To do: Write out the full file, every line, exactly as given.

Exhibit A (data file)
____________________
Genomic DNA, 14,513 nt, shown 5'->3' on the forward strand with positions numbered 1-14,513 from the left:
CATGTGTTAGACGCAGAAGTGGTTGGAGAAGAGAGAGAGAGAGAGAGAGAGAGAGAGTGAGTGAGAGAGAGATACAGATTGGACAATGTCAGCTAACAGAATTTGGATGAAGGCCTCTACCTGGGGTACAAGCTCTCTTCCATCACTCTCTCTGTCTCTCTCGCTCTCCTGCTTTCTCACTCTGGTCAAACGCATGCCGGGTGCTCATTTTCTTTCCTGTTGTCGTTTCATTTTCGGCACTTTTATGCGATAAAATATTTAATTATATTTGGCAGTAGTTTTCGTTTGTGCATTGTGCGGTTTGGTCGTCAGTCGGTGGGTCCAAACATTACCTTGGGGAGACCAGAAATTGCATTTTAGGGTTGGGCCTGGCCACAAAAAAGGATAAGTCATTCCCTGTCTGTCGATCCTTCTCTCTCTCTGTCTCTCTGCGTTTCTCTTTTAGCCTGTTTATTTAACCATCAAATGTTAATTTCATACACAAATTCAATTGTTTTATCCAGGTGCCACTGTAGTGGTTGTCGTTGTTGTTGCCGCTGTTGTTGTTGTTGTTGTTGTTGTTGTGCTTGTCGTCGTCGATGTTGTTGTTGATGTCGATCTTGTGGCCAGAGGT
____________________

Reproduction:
Genomic DNA, 14,513 nt, shown 5'->3' on the forward strand with positions numbered 1-14,513 from the left:
CATGTGTTAGACGCAGAAGTGGTTGGAGAAGAGAGAGAGAGAGAGAGAGAGAGAGAGTGAGTGAGAGAGAGATACAGATTGGACAATGTCAGCTAACAGAATTTGGATGAAGGCCTCTACCTGGGGTACAAGCTCTCTTCCATCACTCTCTCTGTCTCTCTCGCTCTCCTGCTTTCTCACTCTGGTCAAACGCATGCCGGGTGCTCATTTTCTTTCCTGTTGTCGTTTCATTTTCGGCACTTTTATGCGATAAAATATTTAATTATATTTGGCAGTAGTTTTCGTTTGTGCATTGTGCGGTTTGGTCGTCAGTCGGTGGGTCCAAACATTACCTTGGGGAGACCAGAAATTGCATTTTAGGGTTGGGCCTGGCCACAAAAAAGGATAAGTCATTCCCTGTCTGTCGATCCTTCTCTCTCTCTGTCTCTCTGCGTTTCTCTTTTAGCCTGTTTATTTAACCATCAAATGTTAATTTCATACACAAATTCAATTGTTTTATCCAGGTGCCACTGTAGTGGTTGTCGTTGTTGTTGCCGCTGTTGTTGTTGTTGTTGTTGTTGTTGTGCTTGTCGTCGTCGATGTTGTTGTTGATGTCGATCTTGTGGCCAGAGGT